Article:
I love living in Cambridge (the one in England), certainly not for the scenery but for its good transport links and for its cultural life. I would always choose to live in a university town, but it has to be said that for quality theatre or opera an evening out in London is usually required. Nevertheless there’s plenty of good music to be heard, with half a dozen amateur orchestras appearing at the university’s West Road concert hall (which has lovely warm acoustics) and lots of lunchtime concerts in chapels across the town.
Cambridge’s art scene is even better, with a world-class collection of old and modern masters at the Fitzwilliam Museum (also owned by the university) and the quite wonderful Kettle’s Yard, now closed for refurbishment before its 50th anniversary in 2017. Once home to Jim Ede, a very influential curator at the Tate Gallery in the 1920s and 1930s who was friendly with all the most important British artists of the time, the house itself became his (and his wife Helen’s) artwork with his remarkable collection of works by Ben and Winifred Nicholson, Alfred Wallis, Christopher Wood, David Jones, Joan Miro, Constantin Brâncuşi, Henry Moore and Barbara Hepworth displayed alongside perfectly chosen furniture, wall-hangings, plants and even arrangements of pebbles. Upstairs in an attic room there’s a superb collection of drawings and sculptures by Henri Gaudier-Brzeska, a wonderful French artist who moved to London in 1910 and died in the trenches in 1915 aged just 23. Integrated into the house is a gallery (built in 1970) that hosts touring shows of contemporary art (usually too avant-garde for me, but I go anyway).
Just inside the entry to Downing College (on Regent Street), Edwardian stable buildings have been converted into the Heong Gallery, opened earlier in 2016. Small but perfectly connected (we’ve already had shows by Ai Weiwei and Richard Long), it’s open on Wednesday, Friday, Saturday and Sunday only (free).
It’s also worth heading out to Huntingdon Road to track down the New Hall Art Collection, housed in Murray Edwards College (which was in fact known as New Hall until some wealthy donors acquired the naming rights in 2008). As a women’s college, they set out to build a collection of art by contemporary female artists. Most of it is hung in the public areas of the college and can be seen from 10am to 6pm daily. A Self-Guided Tour booklet is available from the Porter’s Lodge, and free tours take place on the first Tuesday of the month at 6pm, and the last Wednesday of the month at 1pm, lasting 45 minutes. I particularly like paintings by Maggi Hambling, Fiona Banner and Charlotte Hodes and ceramics by Claudia Clare; there’s a statue by Barbara Hepworth outside, and there are also paintings by other significant artists such as Ana Maria Pacheco, Gillian Ayres, Miriam Schapiro, Sonia Lawson and Eileen Cooper.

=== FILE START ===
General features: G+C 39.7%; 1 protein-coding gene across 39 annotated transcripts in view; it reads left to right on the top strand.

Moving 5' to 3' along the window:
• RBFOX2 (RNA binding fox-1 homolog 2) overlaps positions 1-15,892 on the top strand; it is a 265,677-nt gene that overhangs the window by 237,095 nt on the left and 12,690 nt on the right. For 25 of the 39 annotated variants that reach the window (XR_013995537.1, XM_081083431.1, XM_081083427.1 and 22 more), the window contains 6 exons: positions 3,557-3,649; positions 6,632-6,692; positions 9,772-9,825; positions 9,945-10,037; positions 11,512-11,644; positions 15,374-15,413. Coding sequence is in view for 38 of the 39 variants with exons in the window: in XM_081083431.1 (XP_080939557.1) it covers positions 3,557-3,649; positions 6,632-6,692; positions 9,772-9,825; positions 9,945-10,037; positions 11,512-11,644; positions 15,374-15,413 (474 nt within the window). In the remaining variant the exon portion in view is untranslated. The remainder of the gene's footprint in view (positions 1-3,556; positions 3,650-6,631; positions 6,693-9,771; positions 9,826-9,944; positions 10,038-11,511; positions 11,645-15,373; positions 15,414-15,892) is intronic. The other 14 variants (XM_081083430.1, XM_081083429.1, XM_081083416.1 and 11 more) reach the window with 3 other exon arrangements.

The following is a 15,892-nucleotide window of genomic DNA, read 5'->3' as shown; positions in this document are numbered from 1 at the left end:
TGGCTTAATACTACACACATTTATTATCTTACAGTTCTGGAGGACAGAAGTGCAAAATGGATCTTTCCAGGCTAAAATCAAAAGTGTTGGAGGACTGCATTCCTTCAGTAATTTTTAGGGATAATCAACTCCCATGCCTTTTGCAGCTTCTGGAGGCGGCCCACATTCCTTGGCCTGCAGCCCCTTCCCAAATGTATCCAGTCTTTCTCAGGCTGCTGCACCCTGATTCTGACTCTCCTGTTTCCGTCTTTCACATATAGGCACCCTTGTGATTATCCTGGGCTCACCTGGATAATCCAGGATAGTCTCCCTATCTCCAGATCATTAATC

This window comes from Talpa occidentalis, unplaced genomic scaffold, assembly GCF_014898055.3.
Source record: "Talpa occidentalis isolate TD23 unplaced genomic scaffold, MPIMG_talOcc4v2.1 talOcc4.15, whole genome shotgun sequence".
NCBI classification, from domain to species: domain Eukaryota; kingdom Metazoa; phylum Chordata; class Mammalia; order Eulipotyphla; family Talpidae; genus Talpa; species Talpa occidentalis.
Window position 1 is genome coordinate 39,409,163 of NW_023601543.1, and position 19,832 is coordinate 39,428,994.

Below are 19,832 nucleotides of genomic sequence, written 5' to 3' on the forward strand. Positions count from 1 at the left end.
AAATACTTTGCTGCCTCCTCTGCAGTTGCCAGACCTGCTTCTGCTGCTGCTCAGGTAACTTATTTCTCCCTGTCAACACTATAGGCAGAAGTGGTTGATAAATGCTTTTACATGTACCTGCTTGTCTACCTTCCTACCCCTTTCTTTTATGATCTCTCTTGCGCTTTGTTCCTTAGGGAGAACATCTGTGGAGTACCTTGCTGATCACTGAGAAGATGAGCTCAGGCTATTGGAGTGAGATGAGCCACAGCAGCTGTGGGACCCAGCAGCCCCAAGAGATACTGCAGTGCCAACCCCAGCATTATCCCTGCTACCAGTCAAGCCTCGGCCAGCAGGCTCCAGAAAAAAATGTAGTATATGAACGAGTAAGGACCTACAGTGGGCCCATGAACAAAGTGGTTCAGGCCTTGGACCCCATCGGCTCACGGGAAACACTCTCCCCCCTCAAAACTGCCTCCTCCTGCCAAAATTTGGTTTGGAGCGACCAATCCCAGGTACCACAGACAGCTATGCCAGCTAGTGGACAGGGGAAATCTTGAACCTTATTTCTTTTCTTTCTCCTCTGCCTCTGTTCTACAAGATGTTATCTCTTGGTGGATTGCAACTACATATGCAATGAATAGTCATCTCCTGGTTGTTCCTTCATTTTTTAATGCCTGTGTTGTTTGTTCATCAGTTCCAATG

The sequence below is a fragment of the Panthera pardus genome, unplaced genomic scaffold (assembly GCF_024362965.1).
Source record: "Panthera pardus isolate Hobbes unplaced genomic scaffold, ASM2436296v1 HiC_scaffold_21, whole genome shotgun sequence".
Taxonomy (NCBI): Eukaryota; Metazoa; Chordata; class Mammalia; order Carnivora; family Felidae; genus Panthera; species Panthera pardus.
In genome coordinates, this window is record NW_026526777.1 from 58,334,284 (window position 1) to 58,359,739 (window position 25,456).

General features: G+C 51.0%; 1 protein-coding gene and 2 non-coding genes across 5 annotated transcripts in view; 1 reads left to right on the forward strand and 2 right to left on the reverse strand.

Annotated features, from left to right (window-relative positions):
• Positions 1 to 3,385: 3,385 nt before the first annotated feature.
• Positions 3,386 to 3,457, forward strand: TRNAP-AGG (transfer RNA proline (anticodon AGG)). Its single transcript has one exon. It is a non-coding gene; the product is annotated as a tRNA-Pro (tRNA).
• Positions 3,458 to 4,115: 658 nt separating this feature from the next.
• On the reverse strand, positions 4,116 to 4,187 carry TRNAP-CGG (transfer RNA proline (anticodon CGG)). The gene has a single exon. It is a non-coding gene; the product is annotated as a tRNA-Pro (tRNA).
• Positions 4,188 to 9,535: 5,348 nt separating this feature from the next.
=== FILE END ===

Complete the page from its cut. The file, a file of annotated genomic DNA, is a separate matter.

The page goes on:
The Cambridge University Library is also (until March 2017) celebrating its 600th anniversary – it’s usually worth the short walk out west to see what’s on in its exhibition room, and while Kettle’s Yard is closed the library’s entrance hall is also one of the places where pieces from its collection are on display.
The Open Studios scheme offers a great opportunity over three weekends in July to visit artists in their studios, dotted around the city in ordinary houses that you would not otherwise know housed such creativity. Many are members of the Cambridge Drawing Society, which puts on shows twice a year (currently at the Leys School on Fen Causeway) – these show off the frankly amazing technical skills of Cambridge’s artists.
On a bit of a tangent, I should mention that the Old Divinity School (actually opened in 1879 – see below) has been lovingly restored by St John’s College; it’s across St John’s St from the college, and is used for concerts and other events. And for a dose of true Cambridge culture you could of course visit the three pubs that I own a share of – more on that in a future post!